Sophie Mirabella broke down in tears and simply said “thank you” to the jury after they found a Benalla Ensign story stating she pushed Cathy McGowan was defamatory.
The five men and one woman had sat through five days of evidence and arguments in the Wangaratta County Court trial, but took just 45 minutes of deliberations to reach their verdict by 5pm on Wednesday.
Both sides agreed Ms McGowan was not pushed, but the defence had tried to argue the story was “substantially true” because Mrs Mirabella allegedly pushed Aged Care Minister Ken Wyatt at the Benalla nursing home event on April 15, 2016.
Speaking after the verdict was handed down, Mrs Mirabella said she was grateful her belief in the legal system had cleared her name.
“It shouldn’t have got to this point, it should have been fixed up soon after the Ensignpublished,” she said.
“It’s been a long and difficult process and I just want to thank the common sense of the jury, thank my family who have stood by me and suffered through a lot of this and of course my lawyers and friends who have been there.”
“Just nonsense” were the words used by Mrs Mirabella’s legal team to dismiss the Ensign’s defence of its incorrect article.
Barrister Georgina Schoff told the jury people would have clearly thought less of Mrs Mirabella after reading the claims she “pushed” a political opponent.
She said the most important fact was true: both sides admitted her client did not push Ms McGowan.
The argument that a “push” was “a figure of speech” was strongly rejected.
“How does someone figuratively push someone out of the way?” Ms Schoff asked.
“It means exactly what it says.”
Ms Schoff said Mrs Mirabella pleaded with the Ensign, Ms McGowan and Aged Care Minister Ken Wyatt at the time to clear her name, but was given no help and had to resort to a defamation claim.
She said in this context, it was “sensible” for her client to secretly record a conversation with Mr Wyatt, asking for his side of the story.
Ms McGowan was criticised for being the only witness to use the word “push” to describe Mrs Mirabella’s contact on Mr Wyatt, during her evidence to the court.
“She issued a statement that simply muddied the water,” Ms Schoff said.
“She and her supporters used it for their political advantage.”
The trial had heard numerous instances of the Ensign article being shared on Twitter, along with insults directed at Mrs Mirabella.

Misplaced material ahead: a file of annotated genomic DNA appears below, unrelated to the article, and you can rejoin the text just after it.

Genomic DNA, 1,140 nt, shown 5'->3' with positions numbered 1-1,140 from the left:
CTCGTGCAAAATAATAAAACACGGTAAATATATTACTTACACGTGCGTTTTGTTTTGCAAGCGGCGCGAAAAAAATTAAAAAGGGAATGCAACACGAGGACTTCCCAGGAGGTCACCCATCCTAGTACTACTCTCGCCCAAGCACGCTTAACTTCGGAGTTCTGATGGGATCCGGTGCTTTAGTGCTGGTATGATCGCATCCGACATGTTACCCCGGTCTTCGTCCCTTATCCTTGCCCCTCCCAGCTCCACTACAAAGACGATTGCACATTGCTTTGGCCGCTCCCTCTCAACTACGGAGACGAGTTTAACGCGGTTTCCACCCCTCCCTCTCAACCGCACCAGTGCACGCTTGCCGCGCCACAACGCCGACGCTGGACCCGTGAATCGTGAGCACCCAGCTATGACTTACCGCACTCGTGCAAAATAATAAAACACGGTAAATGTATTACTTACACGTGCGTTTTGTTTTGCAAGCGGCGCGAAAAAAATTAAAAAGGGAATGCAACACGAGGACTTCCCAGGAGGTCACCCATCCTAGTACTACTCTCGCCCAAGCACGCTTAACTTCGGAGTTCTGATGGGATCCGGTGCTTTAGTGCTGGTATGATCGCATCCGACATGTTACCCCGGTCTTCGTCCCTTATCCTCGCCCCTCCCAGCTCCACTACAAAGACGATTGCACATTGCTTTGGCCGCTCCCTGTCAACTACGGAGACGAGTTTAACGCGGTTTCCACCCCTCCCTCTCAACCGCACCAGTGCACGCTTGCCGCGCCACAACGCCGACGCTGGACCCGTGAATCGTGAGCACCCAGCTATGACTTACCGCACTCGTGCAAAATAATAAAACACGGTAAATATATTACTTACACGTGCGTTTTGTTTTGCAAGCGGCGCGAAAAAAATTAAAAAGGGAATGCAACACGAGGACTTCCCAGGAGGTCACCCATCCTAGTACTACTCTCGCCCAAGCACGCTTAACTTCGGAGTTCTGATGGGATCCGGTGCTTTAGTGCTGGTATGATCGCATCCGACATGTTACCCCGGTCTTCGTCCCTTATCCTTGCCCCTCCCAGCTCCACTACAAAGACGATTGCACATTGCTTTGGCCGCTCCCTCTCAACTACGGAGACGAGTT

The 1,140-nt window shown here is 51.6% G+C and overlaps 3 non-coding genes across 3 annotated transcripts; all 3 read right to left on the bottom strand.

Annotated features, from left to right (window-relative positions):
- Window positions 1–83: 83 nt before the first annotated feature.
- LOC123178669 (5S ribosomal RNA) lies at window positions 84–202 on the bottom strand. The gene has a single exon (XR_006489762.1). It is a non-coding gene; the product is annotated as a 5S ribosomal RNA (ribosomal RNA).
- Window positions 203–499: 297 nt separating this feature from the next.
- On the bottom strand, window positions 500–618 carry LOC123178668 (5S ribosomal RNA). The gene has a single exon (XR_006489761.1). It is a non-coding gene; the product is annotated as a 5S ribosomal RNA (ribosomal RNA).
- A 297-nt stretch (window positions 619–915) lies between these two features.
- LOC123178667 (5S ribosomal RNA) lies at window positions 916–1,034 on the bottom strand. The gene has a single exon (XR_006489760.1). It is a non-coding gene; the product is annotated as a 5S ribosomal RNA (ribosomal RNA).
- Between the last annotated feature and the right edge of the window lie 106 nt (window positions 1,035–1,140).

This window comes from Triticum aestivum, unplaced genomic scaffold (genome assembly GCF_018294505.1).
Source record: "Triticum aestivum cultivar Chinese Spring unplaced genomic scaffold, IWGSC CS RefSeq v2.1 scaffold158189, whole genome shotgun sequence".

“Truthful and honest reporting is very important … it is particularly important to the voters of Indi,” Ms Schott said.
In one last attempt to prevent a verdict of defamation, Mrs Mirabella was accused of “deceit” in her efforts to win the court case.
Barrister David Gilbertson’s closing address called on the jury to find the story claiming Mrs Mirabella pushed Indi MP Cathy McGowan did not affect her reputation.
The Benalla Ensign’s defence was Mrs Mirabella pushed Minister Ken Wyatt.
“It doesn’t matter, we suggest to you, the article refers to Cathy McGowan personally,” Mr Gilbertson said.
“To place someone’s hands on your chest, having the effect of preventing them turning, is a push.”
He claimed the contradicting evidence of Ms McGowan and Mr Wyatt about where they were standing at the time did not matter because they both said they saw Mrs Mirabella’s hands on the minister’s chest.
Mrs Mirabella’s secret recording of a conversation with Mr Wyatt at a Liberal Party event last year was used to question her credibility.
“She wanted to set Mr Wyatt up in case he gave unfavourable evidence towards her,” Mr Gilbertson said.
“She was harassing him on that recording … At one stage he said ‘you were physically…’ and she cut him off.”
The Ensign’s legal team did not call editor Libby Price to give evidence during the trial and she did not attend Wangaratta County Court throughout proceedings.
The jury was instead asked to believe Mr Wyatt and find it was “deceitful” for Mrs Mirabella to try to discuss her evidence with him.
Both parties will return to court on Thursday for judge Michael Macnamara to assess what damages should be awarded to Mrs Mirabella.